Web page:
Fibre Question

Fibre Question

Post by kAnO » Tue, 15 Jul 2003 05:02:17



When someone refers to "4-core" fibre how does that relate to the number of cables?
Is it four cables, i.e. two pairs (one transmit and one receive in each?)

Thanks

 
 
 

Fibre Question

Post by Phil Partridg » Tue, 15 Jul 2003 16:06:03




Quote:>When someone refers to "4-core" fibre how does that relate to the number of
>cables?
>Is it four cables, i.e. two pairs (one transmit and one receive in each?)

>Thanks

That's right. Although people is this group will shudder at the term
'cable' used for a fibre strand.
*Most* the kit in common use on LAN's will use one fibre for each
direction.
Telco kit and long haul data is a different story. Much of this is
single mode (extended distances, greater bandwidth, to keep it simple)
and some of these systems can send data in both directions on a single
fibre.

HTH
--
Phil Partridge

 
 
 

Fibre Question

Post by James Knot » Tue, 15 Jul 2003 19:44:10



> Telco kit and long haul data is a different story. Much of this is
> single mode (extended distances, greater bandwidth, to keep it simple)
> and some of these systems can send data in both directions on a single
> fibre.

At a company I used to work for, they used one fibre for each direction but
added a 2nd colour to the fibres, with the data running in the opposite
direction and carrying less critical circuits.  If one fibre were to break
and no other path available, the less critical circuits would be dropped,
in favour of the main circuits.

--

Fundamentalism is fundamentally wrong.


james.knott.

 
 
 

Fibre Question

Post by Macy Hallo » Tue, 15 Jul 2003 22:22:49



+---------------

Quote:> When someone refers to "4-core" fibre how does that relate to the number of cables?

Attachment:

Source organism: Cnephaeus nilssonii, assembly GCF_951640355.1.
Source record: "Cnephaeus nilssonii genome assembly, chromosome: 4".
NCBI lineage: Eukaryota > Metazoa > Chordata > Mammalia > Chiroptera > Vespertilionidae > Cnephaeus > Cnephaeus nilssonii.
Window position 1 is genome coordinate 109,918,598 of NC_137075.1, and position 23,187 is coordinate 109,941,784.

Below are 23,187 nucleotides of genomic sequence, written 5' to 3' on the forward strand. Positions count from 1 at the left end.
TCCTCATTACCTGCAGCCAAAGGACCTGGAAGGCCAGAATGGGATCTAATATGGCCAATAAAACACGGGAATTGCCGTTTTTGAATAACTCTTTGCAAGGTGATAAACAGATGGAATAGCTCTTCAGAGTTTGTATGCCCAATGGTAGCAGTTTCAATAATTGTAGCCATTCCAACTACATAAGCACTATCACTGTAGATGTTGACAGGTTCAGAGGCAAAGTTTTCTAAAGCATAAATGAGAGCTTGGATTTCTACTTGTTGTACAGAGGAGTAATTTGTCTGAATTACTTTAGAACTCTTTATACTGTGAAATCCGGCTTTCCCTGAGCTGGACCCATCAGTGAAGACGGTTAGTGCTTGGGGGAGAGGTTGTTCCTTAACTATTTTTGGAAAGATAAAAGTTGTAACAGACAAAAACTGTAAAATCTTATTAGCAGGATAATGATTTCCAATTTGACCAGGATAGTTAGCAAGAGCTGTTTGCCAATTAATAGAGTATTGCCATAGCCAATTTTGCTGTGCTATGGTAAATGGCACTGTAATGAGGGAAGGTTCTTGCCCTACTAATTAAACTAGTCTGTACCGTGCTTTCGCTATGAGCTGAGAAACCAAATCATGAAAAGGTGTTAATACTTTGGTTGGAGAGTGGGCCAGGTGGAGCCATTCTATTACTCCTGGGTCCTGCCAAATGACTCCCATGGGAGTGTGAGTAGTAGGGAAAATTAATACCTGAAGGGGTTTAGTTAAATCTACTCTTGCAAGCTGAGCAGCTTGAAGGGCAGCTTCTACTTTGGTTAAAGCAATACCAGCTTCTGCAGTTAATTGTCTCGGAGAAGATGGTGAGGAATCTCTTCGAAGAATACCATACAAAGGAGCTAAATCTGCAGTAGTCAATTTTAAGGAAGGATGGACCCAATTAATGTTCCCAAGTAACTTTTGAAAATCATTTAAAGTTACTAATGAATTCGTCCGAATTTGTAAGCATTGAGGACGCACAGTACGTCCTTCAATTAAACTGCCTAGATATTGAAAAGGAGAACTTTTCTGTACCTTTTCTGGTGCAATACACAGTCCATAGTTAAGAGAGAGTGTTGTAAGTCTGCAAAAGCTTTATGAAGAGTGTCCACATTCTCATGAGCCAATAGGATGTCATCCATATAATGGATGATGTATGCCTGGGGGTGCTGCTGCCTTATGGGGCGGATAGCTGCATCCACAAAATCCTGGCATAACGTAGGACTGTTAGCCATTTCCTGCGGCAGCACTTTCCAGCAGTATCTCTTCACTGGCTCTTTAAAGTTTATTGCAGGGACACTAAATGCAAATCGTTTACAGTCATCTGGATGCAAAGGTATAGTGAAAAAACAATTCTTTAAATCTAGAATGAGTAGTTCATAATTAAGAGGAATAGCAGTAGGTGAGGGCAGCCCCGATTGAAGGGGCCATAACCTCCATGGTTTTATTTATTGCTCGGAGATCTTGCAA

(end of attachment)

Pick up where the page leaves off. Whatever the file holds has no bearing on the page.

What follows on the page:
> Is it four cables, i.e. two pairs (one transmit and one receive in each?)

4 core means 4 individual fiber optic glass strands under one common sheath.

As a general rule, fiber optic cable is placed into service in pairs,
meaning 2 cores (strands) are required for each equipment to equipment
"connection".

--
 Macy M. Hallock, Jr. - APK Net - Tel:216.241.7166 - Fax:216.241.7522

 
 
 

1. 100Mb/s ethernet over fiber question

The ethernet and cabling FAQs don't appear to have any 100Mb/s ethernet
info in them yet, so I guess I have to ask:

We are installing a 100Mb/sec ethernet interface in a Cisco 7000.  Our
original plan was to run that into a 100baseT hub and hook some servers
up to it.  What we're also interested in doing, however, is extending a
branch off that hub over fiber to another building, and running another
100baseT hub in that location.  (The exact distance is unknown right
now -- something less than 2km; there is a functional 10Mb/s ethernet
going over fiber between these sites right now.)

Is that possible?

What kinds of physical distance limitations are there for 100Mb/s
ethernet over fiber (100baseF?).

Can anyone comment (responses from hardware sales people appreciated as
well) on the type of equipment necessary to provision this?  Our
preference would be two eight or sixteen port 100baseT hubs with fiber
connectors (FOIRL?), one for each building.  The physical distance
involved at each end would be negligible (ie, 2 meter cat5 cables
patched to a handful of workstations on each end).

The only pieces of this equation that have already been purchased are
the Cisco 100Mb/sec ethernet interface, and some Sbus 100baseT cards for
the Suns that will sit on this net.  Everything else is open to
consideration.

Email responses, please.

--
Paul Southworth

2. Procmail

3. 100 Mbps fiber question

4. Merging data from different sources

5. Simple stupid fiber question on Cisco 7301 and 3550 switch

6. ADSL vs T-1 for LAN Connectivity

7. WS-C2924C-XL-EN Cisco Switch Fiber Question

8. ASP connect to SQL Database

9. Single mode fiber question

10. Mechanical splices for fiber-questions

11. Stupid fiber question, I think...

12. Transcontinental Fiber Question

13. Fiber Question